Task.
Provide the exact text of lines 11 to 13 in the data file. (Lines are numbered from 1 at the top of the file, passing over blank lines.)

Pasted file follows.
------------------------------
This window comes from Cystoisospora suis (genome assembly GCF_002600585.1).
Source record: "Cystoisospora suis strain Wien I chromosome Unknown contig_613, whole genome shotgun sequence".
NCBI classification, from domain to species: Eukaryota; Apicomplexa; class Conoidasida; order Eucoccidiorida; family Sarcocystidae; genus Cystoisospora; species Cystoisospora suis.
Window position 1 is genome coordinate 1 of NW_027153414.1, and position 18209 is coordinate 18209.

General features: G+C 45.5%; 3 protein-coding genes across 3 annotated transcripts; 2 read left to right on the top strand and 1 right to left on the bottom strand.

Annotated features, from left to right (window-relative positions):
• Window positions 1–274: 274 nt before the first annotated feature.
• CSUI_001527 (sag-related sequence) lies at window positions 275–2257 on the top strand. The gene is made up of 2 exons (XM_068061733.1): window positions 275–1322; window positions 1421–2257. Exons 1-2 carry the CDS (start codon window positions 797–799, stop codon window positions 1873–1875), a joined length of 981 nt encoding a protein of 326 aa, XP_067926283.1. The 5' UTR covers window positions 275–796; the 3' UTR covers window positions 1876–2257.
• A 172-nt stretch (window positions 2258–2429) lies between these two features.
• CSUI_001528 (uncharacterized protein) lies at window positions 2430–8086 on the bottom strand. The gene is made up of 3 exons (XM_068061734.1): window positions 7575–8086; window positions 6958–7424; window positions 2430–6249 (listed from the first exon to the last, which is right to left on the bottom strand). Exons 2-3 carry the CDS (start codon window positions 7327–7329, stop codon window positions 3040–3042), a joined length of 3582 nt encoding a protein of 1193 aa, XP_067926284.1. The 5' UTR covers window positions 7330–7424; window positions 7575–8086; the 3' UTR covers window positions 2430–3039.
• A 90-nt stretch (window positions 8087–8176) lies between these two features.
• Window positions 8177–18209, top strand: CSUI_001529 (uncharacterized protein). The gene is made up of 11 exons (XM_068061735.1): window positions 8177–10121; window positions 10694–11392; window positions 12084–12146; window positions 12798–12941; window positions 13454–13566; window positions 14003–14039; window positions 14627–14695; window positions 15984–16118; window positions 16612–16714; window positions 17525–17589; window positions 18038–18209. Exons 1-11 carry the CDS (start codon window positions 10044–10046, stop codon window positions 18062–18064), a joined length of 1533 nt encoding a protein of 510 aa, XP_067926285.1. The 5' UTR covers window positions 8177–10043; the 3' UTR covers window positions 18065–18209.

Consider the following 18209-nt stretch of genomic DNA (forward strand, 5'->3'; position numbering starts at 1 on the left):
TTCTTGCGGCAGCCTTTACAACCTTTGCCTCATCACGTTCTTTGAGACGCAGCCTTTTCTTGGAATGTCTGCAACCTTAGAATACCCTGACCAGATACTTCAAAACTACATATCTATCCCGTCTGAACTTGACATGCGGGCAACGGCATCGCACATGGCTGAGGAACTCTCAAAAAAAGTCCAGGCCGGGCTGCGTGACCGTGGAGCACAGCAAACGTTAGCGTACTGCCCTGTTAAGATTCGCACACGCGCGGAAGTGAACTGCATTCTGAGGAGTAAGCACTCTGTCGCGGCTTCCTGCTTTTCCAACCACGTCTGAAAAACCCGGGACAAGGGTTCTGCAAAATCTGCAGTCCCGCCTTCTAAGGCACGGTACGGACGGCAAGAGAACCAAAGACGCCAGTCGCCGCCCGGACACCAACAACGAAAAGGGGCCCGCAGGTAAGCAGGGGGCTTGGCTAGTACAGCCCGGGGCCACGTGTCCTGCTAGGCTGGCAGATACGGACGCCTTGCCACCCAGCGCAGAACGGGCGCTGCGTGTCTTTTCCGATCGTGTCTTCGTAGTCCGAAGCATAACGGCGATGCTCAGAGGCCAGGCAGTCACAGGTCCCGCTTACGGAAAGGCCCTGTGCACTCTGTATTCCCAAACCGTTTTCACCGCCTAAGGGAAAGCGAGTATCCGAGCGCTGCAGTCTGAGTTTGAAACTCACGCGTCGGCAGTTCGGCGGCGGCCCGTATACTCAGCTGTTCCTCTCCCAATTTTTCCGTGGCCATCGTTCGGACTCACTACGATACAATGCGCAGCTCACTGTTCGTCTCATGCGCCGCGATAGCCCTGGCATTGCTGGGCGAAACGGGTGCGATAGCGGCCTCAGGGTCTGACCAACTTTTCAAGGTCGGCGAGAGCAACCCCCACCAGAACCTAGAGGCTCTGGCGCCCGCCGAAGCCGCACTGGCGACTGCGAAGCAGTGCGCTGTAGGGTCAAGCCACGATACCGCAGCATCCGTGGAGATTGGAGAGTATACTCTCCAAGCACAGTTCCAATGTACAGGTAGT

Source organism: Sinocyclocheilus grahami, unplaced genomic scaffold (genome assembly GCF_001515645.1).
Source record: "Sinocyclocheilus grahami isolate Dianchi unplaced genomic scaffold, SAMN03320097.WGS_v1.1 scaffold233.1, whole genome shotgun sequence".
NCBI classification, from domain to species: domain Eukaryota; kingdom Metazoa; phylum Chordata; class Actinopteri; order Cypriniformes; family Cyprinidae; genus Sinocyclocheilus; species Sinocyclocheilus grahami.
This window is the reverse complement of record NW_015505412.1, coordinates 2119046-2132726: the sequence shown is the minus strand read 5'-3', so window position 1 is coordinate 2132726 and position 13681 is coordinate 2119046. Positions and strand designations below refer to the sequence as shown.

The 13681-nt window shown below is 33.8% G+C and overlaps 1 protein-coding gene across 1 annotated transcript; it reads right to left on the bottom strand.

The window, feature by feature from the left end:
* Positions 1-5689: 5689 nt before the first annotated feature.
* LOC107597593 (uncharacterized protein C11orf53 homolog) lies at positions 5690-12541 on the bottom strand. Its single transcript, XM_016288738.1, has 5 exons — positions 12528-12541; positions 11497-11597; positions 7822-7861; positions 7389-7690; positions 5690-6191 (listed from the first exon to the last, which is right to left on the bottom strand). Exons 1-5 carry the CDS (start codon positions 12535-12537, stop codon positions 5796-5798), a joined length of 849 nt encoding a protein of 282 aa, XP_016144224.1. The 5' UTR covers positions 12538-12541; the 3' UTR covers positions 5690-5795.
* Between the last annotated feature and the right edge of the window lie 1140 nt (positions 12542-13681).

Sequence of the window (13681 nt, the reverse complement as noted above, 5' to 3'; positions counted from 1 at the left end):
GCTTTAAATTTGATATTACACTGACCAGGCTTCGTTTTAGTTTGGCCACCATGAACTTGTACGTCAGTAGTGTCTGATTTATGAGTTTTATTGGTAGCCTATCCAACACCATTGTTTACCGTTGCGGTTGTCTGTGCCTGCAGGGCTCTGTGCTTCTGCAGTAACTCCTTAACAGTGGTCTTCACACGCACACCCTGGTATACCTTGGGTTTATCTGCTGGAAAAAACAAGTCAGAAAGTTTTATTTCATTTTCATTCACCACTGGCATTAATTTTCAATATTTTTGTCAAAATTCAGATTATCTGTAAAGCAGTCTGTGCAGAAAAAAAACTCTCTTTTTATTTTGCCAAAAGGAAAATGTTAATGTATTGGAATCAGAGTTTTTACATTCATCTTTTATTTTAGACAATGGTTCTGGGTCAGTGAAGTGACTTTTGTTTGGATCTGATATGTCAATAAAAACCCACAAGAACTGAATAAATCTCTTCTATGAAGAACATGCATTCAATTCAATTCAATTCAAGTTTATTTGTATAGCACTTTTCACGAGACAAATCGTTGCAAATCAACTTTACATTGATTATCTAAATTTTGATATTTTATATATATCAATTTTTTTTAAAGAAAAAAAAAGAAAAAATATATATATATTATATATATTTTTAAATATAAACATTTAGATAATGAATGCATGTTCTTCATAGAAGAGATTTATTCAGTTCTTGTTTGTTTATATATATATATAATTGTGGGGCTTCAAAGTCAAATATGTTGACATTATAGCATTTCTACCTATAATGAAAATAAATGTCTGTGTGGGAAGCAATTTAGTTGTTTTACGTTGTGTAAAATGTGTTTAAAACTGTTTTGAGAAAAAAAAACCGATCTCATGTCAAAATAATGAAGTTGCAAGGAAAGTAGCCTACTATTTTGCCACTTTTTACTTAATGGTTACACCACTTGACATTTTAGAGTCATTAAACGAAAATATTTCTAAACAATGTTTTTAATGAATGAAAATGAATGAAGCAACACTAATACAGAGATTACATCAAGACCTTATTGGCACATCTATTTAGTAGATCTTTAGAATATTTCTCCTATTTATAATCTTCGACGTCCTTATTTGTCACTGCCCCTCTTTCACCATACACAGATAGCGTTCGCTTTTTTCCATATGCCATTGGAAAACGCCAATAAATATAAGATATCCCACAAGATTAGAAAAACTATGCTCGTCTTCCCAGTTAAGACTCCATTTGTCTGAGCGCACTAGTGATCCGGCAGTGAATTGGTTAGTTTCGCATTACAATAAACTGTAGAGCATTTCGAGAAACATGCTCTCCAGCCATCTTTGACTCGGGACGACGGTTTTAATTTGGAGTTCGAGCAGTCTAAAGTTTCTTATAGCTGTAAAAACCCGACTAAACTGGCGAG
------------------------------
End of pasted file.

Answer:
• A 90-nt stretch (window positions 8087–8176) lies between these two features.
• Window positions 8177–18209, top strand: CSUI_001529 (uncharacterized protein). The gene is made up of 11 exons (XM_068061735.1): window positions 8177–10121; window positions 10694–11392; window positions 12084–12146; window positions 12798–12941; window positions 13454–13566; window positions 14003–14039; window positions 14627–14695; window positions 15984–16118; window positions 16612–16714; window positions 17525–17589; window positions 18038–18209. Exons 1-11 carry the CDS (start codon window positions 10044–10046, stop codon window positions 18062–18064), a joined length of 1533 nt encoding a protein of 510 aa, XP_067926285.1. The 5' UTR covers window positions 8177–10043; the 3' UTR covers window positions 18065–18209.

Consider the following 18209-nt stretch of genomic DNA (forward strand, 5'->3'; position numbering starts at 1 on the left):